The Venice Film Festival is currently underway, but most of the Oscar news this week comes from the Telluride Film Festival, which wrapped just a few days ago. With that in mind, we’re skipping the Oscar prospects of this weekend’s new releases because the film festival news is far more relevant to the award season. Plus the new releases just aren’t worth the time (Oogieloves, anyone?), though Willie Nelson’s Lawless tune “Midnight Run” could score an Original Song nomination.
Speaking of Original Song, that category finally abandoned its point-based system and will utilize a more traditional system for determining its nominees. Additionally, the category once known as Art Direction is now titled Production Design. However, we needn’t dwell on those changes at the moment, as there’s quite a bit of news to cover this week. We’ll discuss Argo and Hyde Park on Hudson in a minute, but let’s first talk about Marion Cotillard. The Academy Award winner got a tribute at the fest, and like most tributes, it’s not only a way to commemorate a dazzling career but also a method of campaigning.
Alongside Matthias Schoenaerts, the actress leads Jacques Audiard’s De rouille et d’os (Rust and Bone), which played at Telluride as part of her tribute. The French-language drama, which is being handled by Sony Pictures Classics, premiered at Cannes and garnered buzz for both stars but particularly for Cotillard. With the raves for her work, the Telluride tribute, and the film’s upcoming slot at the Toronto International Film Festival, is her second nomination finally in the cards? Scott Feinberg of The Hollywood Reporter’s The Race thinks it could happen, noting that:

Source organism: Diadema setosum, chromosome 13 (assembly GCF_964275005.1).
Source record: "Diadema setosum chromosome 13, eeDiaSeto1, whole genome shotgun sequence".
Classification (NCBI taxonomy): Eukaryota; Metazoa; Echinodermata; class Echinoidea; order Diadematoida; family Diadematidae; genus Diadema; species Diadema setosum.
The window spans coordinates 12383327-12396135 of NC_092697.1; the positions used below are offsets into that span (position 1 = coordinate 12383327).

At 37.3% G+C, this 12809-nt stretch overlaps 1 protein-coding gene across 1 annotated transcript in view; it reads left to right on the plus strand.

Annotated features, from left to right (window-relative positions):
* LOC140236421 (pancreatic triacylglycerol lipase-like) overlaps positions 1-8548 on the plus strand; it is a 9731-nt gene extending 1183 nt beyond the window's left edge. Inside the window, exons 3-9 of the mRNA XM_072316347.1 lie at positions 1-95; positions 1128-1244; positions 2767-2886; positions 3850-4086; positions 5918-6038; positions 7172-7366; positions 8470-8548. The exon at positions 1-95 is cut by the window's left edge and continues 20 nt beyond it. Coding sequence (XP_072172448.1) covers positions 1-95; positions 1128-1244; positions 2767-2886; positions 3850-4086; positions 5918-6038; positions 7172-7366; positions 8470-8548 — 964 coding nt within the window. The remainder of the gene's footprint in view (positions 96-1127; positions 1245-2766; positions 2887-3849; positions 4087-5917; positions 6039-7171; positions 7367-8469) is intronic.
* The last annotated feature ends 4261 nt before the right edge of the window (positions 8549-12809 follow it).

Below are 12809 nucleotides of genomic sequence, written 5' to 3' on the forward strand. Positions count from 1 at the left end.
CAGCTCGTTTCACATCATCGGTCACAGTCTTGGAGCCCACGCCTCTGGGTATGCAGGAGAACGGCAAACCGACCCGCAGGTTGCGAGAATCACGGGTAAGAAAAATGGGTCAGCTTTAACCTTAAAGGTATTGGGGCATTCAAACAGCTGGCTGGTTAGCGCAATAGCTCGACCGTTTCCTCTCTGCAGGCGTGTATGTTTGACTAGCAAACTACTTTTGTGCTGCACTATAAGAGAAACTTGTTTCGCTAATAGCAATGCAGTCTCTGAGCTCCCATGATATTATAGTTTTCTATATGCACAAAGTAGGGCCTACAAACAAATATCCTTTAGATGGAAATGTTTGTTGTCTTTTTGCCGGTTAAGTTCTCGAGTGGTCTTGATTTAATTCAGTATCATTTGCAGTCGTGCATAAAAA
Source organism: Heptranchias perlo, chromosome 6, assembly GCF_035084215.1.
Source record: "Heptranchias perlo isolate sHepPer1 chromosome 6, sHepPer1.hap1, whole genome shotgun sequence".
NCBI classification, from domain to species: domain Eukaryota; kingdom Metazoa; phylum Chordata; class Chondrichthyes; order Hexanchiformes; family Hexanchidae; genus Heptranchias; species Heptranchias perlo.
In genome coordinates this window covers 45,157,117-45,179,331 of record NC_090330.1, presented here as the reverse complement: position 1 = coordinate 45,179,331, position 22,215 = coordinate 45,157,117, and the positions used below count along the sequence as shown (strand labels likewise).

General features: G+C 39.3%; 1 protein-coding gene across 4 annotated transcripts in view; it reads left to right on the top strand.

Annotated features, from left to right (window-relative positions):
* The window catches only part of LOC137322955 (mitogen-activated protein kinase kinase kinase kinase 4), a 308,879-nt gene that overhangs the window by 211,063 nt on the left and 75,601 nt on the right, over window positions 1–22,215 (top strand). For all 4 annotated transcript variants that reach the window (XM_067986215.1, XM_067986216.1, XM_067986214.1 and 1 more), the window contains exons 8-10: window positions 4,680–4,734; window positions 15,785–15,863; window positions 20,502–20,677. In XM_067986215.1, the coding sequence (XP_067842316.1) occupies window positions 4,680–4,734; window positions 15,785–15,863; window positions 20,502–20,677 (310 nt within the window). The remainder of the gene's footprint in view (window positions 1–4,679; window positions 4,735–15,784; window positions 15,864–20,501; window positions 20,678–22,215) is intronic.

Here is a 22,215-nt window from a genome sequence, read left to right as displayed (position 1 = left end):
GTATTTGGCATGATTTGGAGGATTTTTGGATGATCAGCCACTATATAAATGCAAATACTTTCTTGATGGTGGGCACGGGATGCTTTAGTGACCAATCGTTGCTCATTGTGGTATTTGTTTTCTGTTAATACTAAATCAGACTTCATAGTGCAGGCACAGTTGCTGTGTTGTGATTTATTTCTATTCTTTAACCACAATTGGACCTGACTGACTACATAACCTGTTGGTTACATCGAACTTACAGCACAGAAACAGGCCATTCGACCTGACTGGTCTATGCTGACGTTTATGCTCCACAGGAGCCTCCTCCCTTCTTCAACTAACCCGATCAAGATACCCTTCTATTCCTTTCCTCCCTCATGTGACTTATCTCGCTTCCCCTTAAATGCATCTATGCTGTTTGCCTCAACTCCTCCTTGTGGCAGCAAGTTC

Sony’s specialty division also handles Amour (Love) from Michael Haneke, which brings another potential Actress contender in screen veteran Emmanuelle Riva. Like De rouille et d’os, this drama bowed at Cannes, played at Telluride, and will additionally hit Toronto. Austria just announced that Amour would be its Foreign Language Film submission, and considering that it took the Palme d’Or at Cannes, it shouldn’t have much trouble getting a nod there.
Guy Lodge of In Contention thinks Amour might even get the royal campaign treatment since SPC isn’t exactly loaded with potential Oscar favorites. A combination of perceived weak competition, overdue status for Haneke, and critical raves might put the film in the hunt for top-tier nominations, but can it really happen? It feels like a long shot at the moment, but it’s a weak year for Oscar contenders, so don’t dismiss it.
What about the films that made their debuts at Telluride, though? Many – including me – already pegged Ben Affleck’s thriller Argo, about a real-life undercover operation during the Iranian Revolution, as one to watch coming into the awards season. After its screening at Telluride, though, it’s now a necessity for all Oscar prognostication lists. The Warner Bros.-handled Argo, in which Affleck also stars, kicked off the fest, and the critical notices were glowing. Of course, not just any film can open the fest; as Feinberg notes: